What is stopping cannabis legalization in Indiana?

A person holds a marijuana cigarette to their lips at a protest outside of the Indiana Statehouse. Their face is cut off so only their nose, chin and hand are visible.

Lauren Chapman/IPB News

Indiana is now surrounded by three states that have legalized recreational cannabis, but attempts to legalize it here haven’t made it far. One lawmaker says personal perceptions are stopping Indiana from joining the 38 other states with some form of legalization.

Republican leaders say cannabis legalization is unlikely this legislative session.

Sen. J.D. Ford (D-Indianapolis) said Hoosiers have been asking lawmakers for cannabis legalization or decriminalization, but some lawmakers are avoiding the issue.

“You've got the elected officials who are unwilling to have the conversation and you've got some of these other powerful lobbying groups that are continuing to block conversation, block bills from getting a committee hearing,” Ford said.


What is gender-affirming care?

A display of transgender and nonbinary pride flags sits in a cup at a protest in the Indiana Statehouse.

Lauren Chapman/IPB News

Lawmakers filed several bills in 2023 to limit or outright ban gender-affirming care for minors in Indiana. But there are a lot of misconceptions about what that type of health care is and isn’t.

Members of the Indiana Two-Way asked us questions about gender-affirming care. To join, text “Indiana” to 73224.

What is gender affirming care? 

Gender affirming care is health care that encompasses mental, social, medical and surgical care designed to treat gender dysphoria.

Dr. Sumanas Jordan directs Northwestern’s Gender Pathways program. She explains gender-affirming care is a “really big umbrella” of services.

“That can be anywhere from mental health to medical support to, of course, surgical support – which, it tends to get the most attention,” Jordan said. “But certainly it really encompasses the entire spectrum of health care.”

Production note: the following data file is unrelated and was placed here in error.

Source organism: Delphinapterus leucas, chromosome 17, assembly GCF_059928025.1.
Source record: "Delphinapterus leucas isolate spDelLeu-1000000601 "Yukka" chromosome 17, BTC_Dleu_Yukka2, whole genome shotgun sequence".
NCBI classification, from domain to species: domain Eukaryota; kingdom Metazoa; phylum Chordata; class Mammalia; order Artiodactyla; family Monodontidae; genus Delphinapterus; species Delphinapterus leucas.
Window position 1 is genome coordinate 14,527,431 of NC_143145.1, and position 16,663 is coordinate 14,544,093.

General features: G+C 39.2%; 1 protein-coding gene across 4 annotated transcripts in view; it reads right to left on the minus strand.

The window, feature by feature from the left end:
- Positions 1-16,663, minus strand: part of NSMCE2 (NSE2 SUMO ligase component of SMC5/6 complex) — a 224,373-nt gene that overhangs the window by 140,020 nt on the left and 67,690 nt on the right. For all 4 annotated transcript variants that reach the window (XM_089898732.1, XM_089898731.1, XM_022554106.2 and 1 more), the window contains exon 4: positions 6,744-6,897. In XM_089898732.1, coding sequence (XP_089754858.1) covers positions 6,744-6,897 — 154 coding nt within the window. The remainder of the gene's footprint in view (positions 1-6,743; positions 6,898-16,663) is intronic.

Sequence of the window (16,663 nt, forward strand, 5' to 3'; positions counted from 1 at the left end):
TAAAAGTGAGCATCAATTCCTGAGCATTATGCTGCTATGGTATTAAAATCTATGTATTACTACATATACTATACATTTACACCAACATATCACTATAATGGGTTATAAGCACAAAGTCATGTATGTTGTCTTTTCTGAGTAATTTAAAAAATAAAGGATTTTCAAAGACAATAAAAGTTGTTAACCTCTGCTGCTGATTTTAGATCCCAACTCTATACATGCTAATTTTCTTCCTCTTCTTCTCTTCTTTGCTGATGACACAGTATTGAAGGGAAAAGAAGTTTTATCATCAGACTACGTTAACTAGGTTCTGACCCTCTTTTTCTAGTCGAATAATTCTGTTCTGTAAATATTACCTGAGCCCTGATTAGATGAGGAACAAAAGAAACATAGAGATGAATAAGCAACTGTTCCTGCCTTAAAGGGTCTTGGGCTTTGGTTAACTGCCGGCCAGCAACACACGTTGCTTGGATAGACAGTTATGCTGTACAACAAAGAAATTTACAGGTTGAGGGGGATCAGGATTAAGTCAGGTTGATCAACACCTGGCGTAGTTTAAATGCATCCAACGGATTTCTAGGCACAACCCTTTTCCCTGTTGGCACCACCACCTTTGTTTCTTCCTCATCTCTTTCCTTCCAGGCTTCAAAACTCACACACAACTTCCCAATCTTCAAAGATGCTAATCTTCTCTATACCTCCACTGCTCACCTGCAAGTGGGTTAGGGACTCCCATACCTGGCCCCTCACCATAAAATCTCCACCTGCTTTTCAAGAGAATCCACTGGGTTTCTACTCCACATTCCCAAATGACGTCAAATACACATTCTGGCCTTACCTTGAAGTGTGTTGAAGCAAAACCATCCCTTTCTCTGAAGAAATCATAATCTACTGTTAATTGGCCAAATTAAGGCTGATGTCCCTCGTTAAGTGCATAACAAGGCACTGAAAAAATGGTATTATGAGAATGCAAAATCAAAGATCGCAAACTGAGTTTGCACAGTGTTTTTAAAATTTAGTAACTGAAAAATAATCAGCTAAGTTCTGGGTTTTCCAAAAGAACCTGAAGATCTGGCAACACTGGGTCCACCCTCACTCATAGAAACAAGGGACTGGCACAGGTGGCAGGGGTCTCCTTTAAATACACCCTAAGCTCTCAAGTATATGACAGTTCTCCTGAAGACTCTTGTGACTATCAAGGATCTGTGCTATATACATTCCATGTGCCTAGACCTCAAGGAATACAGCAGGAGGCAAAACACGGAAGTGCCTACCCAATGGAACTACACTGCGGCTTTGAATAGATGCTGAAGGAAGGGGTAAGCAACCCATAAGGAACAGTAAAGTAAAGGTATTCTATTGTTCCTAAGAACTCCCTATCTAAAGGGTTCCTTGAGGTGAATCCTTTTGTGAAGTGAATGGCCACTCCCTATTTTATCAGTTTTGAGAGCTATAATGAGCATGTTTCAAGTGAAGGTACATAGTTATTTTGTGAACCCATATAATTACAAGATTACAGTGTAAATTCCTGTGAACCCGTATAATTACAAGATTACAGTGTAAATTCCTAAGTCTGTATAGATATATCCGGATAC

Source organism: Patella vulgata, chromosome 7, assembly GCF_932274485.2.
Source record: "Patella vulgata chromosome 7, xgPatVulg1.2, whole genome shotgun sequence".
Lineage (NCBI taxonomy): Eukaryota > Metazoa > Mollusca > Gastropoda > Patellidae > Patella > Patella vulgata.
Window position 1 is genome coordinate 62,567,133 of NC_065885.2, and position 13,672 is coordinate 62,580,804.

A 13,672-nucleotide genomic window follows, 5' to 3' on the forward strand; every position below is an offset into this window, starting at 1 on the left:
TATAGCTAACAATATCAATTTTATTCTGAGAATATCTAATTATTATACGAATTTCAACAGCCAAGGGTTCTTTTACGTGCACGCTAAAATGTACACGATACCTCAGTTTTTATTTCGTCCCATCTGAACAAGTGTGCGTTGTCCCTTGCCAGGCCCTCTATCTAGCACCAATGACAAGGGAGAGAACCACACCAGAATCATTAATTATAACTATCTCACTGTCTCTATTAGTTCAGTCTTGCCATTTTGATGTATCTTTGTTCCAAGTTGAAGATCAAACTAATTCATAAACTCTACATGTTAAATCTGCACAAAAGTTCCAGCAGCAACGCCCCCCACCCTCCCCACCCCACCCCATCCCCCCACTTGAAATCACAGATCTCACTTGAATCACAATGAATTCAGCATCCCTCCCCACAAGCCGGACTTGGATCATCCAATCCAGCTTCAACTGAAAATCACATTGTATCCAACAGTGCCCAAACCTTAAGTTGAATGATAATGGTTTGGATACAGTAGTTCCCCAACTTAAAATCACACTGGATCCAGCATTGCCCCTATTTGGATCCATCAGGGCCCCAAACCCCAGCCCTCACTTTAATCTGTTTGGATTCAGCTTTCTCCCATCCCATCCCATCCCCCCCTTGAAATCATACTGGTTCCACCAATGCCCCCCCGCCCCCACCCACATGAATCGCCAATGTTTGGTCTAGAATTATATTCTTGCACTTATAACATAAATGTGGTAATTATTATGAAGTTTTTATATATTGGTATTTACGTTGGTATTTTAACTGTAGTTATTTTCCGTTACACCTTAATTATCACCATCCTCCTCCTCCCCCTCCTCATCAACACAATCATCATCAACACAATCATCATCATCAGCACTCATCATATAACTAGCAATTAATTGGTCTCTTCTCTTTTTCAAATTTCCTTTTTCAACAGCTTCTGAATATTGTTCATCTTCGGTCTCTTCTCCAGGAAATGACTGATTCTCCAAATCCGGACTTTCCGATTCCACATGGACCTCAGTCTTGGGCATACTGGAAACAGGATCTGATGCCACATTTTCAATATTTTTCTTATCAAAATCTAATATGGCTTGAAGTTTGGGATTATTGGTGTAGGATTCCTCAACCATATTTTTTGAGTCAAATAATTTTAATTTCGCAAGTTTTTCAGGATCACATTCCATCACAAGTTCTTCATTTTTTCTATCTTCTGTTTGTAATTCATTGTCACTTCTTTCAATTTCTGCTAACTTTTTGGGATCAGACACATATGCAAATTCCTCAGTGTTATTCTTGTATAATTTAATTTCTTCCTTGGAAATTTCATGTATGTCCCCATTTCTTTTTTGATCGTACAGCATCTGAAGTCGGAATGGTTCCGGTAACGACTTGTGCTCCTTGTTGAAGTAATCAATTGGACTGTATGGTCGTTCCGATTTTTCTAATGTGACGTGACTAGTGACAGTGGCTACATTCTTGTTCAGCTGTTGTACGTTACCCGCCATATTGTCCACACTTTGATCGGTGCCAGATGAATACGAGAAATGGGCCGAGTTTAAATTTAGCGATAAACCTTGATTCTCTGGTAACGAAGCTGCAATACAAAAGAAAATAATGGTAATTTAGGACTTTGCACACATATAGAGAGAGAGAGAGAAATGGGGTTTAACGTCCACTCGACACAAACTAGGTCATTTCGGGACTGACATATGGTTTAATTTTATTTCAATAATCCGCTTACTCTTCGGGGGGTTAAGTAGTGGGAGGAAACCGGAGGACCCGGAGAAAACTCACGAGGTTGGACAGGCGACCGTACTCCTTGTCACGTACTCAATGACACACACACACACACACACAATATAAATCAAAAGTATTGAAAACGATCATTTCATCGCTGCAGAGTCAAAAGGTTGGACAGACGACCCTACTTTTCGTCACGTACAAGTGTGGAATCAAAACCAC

How are landlords that operate under nonprofit or charitable status held accountable?

A flag is emblazoned with words 'Now Leasing' in all caps. The flag is red white and blue. In the background is a large brick apartment building.

Lauren Chapman/IPB News

Who determines nonprofit status for companies in the state, particularly for apartment complexes? And how are these landlords held accountable? That’s a question our audience wanted to know.

According to several government officials, various state and federal entities make these determinations and work to oversee these companies.

Chase Haller is the section chief of the Homeowner Protection Unit of the Indiana Attorney General’s office.

He said the Indiana Secretary of State approves or denies nonprofit status for Indiana apartments or other companies. For nonprofit tax-exempt companies, or companies with a 501(c)(3) status, the federal Internal Revenue Service must make this designation.


What rights do renters have when management companies change hands?

A red, white and yellow banner is staked into the ground alongside a road. It reads 'Now Renting.' Behind the sign are the single-story apartment units the sign advertises.

Lauren Chapman/IPB News

What rights do renters have when management companies change hands? One listener from La Porte was curious.

Jodi Velasco is a senior attorney at Indiana Legal Services who practices housing law.